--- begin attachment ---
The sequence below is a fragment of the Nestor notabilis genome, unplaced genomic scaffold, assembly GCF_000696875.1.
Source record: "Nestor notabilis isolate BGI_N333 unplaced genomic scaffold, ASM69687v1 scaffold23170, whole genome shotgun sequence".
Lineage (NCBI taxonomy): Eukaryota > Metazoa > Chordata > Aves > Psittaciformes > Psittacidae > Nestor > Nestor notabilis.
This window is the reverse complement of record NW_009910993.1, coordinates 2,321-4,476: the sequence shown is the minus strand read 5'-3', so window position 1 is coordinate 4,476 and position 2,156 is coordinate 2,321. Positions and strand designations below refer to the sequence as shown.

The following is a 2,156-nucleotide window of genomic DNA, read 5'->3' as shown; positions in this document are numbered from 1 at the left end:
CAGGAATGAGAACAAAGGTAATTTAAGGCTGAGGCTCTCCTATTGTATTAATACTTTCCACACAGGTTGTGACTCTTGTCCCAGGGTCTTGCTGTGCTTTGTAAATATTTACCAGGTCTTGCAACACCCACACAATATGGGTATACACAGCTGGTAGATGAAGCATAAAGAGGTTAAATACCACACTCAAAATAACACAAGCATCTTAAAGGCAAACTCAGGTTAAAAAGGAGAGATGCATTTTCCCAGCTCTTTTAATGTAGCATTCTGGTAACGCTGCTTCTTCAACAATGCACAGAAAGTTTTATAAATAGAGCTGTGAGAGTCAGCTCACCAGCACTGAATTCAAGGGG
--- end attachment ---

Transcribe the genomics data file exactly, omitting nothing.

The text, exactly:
The sequence below is a fragment of the Nestor notabilis genome, unplaced genomic scaffold, assembly GCF_000696875.1.
Source record: "Nestor notabilis isolate BGI_N333 unplaced genomic scaffold, ASM69687v1 scaffold23170, whole genome shotgun sequence".
Lineage (NCBI taxonomy): Eukaryota > Metazoa > Chordata > Aves > Psittaciformes > Psittacidae > Nestor > Nestor notabilis.
This window is the reverse complement of record NW_009910993.1, coordinates 2,321-4,476: the sequence shown is the minus strand read 5'-3', so window position 1 is coordinate 4,476 and position 2,156 is coordinate 2,321. Positions and strand designations below refer to the sequence as shown.

The following is a 2,156-nucleotide window of genomic DNA, read 5'->3' as shown; positions in this document are numbered from 1 at the left end:
CAGGAATGAGAACAAAGGTAATTTAAGGCTGAGGCTCTCCTATTGTATTAATACTTTCCACACAGGTTGTGACTCTTGTCCCAGGGTCTTGCTGTGCTTTGTAAATATTTACCAGGTCTTGCAACACCCACACAATATGGGTATACACAGCTGGTAGATGAAGCATAAAGAGGTTAAATACCACACTCAAAATAACACAAGCATCTTAAAGGCAAACTCAGGTTAAAAAGGAGAGATGCATTTTCCCAGCTCTTTTAATGTAGCATTCTGGTAACGCTGCTTCTTCAACAATGCACAGAAAGTTTTATAAATAGAGCTGTGAGAGTCAGCTCACCAGCACTGAATTCAAGGGG